NORMAN — There are easier ways to pop a balloon than propelling a toy car down a wooden ramp with a trailing duct-taped soda bottle, but that would defeat the purpose.
The goal of the Chain-Reaction STEAM Machines workshop is to show educators how designing multiple tasks, or systems, teaches engineering processes to middle and high school students.
The class was part of the three-day international conference hosted by the University of Oklahoma College of Engineering.
Sponsored by the American Society for Engineering Education, Frontiers in Education is one of the largest engineering conferences in the world.
It brought nearly 500 researchers and educators to Oklahoma to discuss advancements in engineering education and address engineering trends as virtual workforce, online learning and the need to increase student diversity.
In the STEAM workshop, participants’ contraptions mimicked the engineering design process of creating multiple systems, which ultimately connect to complete a single project.
Norman North High School teachers Kevin Warren and Kate Baugher participated in the workshop.
“I liked the design swap because it forces you to design something that works,” said Warren, who teaches physics. “I have had students with a wonderful design, but it is suspended in mid-air, not applicable to real world.”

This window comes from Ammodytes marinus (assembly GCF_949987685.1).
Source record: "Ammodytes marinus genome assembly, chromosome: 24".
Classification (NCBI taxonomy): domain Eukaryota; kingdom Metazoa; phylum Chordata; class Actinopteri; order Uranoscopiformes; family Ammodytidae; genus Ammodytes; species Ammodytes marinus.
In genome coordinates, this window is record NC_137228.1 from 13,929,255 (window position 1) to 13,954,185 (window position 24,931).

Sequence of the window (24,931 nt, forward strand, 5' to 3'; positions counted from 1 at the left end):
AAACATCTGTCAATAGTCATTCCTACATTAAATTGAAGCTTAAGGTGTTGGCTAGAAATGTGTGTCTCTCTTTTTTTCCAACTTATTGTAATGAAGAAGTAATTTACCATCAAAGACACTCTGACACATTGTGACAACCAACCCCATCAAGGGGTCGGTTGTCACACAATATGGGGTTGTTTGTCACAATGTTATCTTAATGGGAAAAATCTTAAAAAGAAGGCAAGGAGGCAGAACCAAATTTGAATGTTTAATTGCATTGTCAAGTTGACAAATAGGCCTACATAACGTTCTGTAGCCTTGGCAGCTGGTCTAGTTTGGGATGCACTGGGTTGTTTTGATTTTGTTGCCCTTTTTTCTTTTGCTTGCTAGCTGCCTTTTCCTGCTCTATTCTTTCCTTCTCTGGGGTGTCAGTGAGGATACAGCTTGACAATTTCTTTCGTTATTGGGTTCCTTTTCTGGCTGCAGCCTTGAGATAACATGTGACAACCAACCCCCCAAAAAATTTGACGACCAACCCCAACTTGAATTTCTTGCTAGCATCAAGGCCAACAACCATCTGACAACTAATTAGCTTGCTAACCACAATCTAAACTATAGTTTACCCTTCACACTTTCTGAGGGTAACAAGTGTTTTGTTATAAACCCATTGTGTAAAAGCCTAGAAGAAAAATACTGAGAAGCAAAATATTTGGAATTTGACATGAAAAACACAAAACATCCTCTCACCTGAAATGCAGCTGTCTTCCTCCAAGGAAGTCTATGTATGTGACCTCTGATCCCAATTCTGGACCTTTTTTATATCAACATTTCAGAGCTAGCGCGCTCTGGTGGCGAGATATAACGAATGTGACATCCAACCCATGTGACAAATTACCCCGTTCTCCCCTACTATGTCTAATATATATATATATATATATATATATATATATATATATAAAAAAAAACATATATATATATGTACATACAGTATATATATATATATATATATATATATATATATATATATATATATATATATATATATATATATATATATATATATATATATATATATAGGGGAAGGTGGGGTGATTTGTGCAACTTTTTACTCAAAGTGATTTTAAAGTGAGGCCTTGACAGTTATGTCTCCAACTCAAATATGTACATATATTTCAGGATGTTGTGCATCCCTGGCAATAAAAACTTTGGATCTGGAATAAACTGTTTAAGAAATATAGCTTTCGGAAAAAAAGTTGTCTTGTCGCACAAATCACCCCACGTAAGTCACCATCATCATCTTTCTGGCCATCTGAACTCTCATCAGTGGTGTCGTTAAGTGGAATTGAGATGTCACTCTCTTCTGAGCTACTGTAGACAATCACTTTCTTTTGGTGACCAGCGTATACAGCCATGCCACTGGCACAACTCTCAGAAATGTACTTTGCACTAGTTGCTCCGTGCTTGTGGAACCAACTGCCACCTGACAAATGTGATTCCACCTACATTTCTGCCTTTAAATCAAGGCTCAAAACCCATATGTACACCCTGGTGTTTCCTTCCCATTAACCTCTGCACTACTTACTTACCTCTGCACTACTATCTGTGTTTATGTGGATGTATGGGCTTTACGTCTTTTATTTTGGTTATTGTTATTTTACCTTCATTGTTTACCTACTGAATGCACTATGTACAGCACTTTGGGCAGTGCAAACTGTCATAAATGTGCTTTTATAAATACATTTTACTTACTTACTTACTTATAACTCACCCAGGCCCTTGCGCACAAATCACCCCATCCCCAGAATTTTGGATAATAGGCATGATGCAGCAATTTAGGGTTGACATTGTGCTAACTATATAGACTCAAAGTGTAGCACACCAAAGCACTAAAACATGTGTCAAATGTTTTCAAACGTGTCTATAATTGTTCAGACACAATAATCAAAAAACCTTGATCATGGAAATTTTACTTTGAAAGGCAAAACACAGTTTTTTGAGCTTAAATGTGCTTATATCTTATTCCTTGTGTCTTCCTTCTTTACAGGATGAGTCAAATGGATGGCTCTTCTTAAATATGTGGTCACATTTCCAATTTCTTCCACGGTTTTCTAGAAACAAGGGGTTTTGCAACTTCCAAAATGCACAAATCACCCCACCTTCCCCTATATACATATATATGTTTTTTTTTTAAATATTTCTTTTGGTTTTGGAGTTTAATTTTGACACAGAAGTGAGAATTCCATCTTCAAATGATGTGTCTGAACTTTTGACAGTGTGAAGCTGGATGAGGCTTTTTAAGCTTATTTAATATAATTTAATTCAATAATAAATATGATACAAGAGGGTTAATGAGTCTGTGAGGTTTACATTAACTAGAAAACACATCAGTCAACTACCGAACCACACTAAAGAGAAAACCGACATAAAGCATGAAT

Warren said reliability testing on individual systems requires students to not only create a working design but also be able to explain in a way that another team could build it.
“We all have different ways of approaching a problem,” said Baugher, Warren’s design partner in the workshop and a chemistry teacher. “This gets us to talk about our different processes and come up with a solution. It is something students need to learn for the workplace, particularly if they are in a virtual environment.”
Breaking news, severe weather alerts, AMBER alerts, sports scores from The Norman Transcript are available as text messages right to your phone or mobile device. You decide which type of alerts you want to receive. Find out more or to signup, click here.